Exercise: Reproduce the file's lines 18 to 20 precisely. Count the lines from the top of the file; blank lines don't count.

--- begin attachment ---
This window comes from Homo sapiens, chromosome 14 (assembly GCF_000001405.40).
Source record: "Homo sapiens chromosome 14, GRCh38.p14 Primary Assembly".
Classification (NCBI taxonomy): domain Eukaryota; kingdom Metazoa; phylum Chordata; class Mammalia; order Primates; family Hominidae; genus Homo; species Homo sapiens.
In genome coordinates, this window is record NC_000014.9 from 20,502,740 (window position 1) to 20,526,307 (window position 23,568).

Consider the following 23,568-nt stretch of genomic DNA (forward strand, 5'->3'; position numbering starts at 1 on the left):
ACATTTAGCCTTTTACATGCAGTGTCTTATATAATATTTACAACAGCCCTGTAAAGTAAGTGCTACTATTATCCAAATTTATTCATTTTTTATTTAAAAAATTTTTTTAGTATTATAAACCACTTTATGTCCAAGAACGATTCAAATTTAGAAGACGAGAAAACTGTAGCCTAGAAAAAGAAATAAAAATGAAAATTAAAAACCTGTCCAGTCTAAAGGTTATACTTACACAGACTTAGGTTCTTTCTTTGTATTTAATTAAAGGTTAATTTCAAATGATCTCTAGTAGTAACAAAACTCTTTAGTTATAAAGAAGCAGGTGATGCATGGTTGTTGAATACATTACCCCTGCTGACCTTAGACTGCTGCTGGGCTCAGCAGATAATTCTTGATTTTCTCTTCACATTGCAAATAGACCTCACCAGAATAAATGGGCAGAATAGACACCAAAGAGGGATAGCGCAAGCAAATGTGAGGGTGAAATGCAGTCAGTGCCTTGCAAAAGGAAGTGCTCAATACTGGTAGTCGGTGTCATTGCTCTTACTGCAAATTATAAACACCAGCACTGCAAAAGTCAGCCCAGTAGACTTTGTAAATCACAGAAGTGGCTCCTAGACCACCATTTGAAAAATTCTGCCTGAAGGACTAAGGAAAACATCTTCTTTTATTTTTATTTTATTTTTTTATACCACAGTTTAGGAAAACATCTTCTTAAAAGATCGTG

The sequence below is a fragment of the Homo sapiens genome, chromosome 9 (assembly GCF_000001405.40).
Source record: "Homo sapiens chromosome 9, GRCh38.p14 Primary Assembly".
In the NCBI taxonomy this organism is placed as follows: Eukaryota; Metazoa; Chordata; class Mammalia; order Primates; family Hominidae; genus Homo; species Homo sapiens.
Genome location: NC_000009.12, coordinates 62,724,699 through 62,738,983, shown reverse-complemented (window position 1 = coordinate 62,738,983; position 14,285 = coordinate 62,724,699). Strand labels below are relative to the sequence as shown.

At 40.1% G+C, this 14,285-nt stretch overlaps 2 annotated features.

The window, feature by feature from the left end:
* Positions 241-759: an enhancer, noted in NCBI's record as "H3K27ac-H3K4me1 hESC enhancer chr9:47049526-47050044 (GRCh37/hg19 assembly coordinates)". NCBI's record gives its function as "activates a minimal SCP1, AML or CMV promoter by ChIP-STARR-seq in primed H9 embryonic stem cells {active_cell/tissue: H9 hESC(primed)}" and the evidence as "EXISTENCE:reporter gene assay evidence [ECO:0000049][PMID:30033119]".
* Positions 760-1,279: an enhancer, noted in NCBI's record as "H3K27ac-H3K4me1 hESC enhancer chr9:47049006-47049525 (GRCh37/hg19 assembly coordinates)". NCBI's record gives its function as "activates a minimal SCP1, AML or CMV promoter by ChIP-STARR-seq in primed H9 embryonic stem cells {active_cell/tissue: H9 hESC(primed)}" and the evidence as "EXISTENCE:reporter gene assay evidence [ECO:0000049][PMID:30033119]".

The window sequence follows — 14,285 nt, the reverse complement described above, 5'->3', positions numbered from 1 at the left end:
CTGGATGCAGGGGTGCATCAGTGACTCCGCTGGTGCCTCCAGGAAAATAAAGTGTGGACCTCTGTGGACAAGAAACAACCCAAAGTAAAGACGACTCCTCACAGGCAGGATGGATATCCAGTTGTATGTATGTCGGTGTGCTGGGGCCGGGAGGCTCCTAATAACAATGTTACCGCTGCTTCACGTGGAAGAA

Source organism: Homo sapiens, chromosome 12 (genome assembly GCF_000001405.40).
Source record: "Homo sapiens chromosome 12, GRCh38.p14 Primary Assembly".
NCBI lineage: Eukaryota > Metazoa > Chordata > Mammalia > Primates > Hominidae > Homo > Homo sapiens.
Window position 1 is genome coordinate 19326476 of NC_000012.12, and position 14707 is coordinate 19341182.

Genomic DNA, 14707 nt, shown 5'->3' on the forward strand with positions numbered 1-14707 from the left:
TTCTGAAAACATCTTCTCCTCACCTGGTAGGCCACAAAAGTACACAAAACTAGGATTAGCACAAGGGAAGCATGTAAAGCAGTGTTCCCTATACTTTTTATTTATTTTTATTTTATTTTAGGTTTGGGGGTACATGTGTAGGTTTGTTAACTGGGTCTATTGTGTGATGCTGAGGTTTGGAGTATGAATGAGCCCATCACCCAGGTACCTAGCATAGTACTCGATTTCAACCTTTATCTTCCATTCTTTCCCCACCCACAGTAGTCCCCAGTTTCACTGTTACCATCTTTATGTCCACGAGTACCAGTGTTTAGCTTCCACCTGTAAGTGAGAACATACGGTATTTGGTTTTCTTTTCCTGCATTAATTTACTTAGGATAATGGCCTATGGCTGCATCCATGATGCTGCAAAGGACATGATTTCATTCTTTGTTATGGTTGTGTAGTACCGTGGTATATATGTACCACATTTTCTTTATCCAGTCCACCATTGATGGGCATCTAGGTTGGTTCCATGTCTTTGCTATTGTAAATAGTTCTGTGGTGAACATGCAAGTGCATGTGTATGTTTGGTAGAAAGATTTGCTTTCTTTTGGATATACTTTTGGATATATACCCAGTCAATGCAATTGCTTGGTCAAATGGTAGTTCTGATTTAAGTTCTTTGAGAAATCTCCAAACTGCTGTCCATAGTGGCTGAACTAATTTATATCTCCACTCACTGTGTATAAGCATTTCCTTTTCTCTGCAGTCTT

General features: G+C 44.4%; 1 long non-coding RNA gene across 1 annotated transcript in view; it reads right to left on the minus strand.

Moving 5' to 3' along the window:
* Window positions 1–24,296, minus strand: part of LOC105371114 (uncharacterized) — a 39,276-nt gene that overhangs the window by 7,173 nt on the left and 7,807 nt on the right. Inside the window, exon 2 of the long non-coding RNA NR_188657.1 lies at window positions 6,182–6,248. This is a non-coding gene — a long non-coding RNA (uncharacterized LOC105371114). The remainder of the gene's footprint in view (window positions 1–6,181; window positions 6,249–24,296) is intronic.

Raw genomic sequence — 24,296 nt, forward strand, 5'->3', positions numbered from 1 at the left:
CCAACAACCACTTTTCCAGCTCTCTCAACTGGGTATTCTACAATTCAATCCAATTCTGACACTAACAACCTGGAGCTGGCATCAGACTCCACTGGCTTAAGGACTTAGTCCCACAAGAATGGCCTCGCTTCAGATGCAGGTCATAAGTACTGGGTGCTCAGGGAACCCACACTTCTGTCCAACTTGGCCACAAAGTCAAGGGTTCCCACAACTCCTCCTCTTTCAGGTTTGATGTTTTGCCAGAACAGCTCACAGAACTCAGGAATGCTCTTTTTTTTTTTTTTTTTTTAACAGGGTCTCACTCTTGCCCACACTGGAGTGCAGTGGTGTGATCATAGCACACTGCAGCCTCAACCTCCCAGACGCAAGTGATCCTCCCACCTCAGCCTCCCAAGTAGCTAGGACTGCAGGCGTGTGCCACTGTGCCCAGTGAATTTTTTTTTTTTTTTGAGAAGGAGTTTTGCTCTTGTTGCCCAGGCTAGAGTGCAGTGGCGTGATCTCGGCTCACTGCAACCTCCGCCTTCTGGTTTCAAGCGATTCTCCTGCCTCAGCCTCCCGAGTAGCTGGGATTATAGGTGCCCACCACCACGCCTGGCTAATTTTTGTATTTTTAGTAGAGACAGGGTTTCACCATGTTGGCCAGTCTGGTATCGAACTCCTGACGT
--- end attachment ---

Source record: "Homo sapiens chromosome 12, GRCh38.p14 Primary Assembly".
NCBI lineage: Eukaryota > Metazoa > Chordata > Mammalia > Primates > Hominidae > Homo > Homo sapiens.
Window position 1 is genome coordinate 19326476 of NC_000012.12, and position 14707 is coordinate 19341182.